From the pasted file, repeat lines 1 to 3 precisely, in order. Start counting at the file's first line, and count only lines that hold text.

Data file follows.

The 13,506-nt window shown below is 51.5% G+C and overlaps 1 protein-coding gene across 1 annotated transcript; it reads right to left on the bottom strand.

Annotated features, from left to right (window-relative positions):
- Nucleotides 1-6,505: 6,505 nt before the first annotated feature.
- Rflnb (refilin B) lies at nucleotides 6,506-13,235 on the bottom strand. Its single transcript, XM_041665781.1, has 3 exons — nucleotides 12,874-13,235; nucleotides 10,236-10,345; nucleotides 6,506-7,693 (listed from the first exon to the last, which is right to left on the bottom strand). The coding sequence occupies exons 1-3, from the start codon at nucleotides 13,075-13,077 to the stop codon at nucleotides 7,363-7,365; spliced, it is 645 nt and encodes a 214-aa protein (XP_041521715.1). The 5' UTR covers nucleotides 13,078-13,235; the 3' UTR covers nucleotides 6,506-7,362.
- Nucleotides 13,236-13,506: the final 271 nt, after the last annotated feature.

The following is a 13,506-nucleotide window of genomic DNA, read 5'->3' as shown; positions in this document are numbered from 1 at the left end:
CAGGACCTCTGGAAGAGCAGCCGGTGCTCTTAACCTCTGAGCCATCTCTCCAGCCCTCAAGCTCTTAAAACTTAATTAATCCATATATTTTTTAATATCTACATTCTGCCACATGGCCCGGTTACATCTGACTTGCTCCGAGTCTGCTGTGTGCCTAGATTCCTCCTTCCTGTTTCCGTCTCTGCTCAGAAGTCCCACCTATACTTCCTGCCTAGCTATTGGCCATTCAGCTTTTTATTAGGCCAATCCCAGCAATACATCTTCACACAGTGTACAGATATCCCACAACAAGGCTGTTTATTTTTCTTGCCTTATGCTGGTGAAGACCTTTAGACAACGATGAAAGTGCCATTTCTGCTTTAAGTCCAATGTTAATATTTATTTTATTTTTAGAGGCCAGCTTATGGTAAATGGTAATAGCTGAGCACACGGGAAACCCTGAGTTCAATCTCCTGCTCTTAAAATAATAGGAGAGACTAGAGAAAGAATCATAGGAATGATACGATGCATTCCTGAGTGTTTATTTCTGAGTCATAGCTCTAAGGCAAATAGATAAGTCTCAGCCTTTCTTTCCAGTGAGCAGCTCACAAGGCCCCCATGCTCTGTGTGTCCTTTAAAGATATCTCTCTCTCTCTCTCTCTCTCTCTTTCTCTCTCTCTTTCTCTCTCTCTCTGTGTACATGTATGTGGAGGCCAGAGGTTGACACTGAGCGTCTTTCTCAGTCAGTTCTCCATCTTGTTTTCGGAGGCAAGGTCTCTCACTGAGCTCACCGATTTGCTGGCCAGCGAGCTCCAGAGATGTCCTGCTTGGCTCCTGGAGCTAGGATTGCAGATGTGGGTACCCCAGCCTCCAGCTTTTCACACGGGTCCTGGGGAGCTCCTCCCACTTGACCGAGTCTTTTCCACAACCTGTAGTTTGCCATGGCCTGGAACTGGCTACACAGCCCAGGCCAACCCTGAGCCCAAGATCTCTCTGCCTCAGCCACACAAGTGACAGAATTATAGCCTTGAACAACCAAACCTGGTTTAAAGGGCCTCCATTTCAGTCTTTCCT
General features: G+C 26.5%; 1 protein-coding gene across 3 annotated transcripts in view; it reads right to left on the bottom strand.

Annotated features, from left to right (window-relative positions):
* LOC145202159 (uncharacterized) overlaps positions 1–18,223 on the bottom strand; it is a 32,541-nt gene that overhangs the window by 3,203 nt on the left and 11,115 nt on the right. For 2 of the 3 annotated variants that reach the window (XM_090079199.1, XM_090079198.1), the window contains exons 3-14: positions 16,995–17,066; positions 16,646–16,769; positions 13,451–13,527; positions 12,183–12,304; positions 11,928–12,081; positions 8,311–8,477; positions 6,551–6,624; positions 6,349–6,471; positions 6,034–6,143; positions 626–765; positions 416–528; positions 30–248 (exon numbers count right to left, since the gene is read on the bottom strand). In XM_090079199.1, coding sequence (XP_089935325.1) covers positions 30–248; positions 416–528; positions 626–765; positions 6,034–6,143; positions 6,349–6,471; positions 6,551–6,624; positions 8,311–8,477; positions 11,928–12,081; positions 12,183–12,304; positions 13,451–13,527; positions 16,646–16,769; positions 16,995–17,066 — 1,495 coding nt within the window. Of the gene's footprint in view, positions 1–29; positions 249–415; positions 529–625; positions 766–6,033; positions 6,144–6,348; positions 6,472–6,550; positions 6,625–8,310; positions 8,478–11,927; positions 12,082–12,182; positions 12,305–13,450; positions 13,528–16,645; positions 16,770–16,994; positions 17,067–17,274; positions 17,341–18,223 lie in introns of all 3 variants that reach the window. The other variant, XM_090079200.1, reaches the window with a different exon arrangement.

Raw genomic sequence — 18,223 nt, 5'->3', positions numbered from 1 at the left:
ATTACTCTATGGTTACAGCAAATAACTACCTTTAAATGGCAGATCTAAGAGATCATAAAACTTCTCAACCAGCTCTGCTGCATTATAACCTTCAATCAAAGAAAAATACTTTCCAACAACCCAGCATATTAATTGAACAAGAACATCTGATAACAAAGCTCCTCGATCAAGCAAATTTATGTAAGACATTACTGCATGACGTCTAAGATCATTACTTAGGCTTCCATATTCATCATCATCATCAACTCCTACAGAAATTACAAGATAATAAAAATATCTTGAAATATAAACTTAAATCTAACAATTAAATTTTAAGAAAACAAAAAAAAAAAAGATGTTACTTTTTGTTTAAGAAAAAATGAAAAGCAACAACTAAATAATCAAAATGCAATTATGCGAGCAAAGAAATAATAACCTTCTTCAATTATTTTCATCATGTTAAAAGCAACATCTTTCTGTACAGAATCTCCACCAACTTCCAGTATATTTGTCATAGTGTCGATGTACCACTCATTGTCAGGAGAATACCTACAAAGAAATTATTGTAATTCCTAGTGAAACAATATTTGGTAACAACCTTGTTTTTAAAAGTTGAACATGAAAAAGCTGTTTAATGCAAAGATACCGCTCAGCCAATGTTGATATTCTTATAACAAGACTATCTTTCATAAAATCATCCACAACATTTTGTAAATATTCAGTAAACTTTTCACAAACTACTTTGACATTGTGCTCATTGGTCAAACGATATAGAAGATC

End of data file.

The 13,506-nt window shown below is 51.5% G+C and overlaps 1 protein-coding gene across 1 annotated transcript; it reads right to left on the bottom strand.

Annotated features, from left to right (window-relative positions):
- Nucleotides 1-6,505: 6,505 nt before the first annotated feature.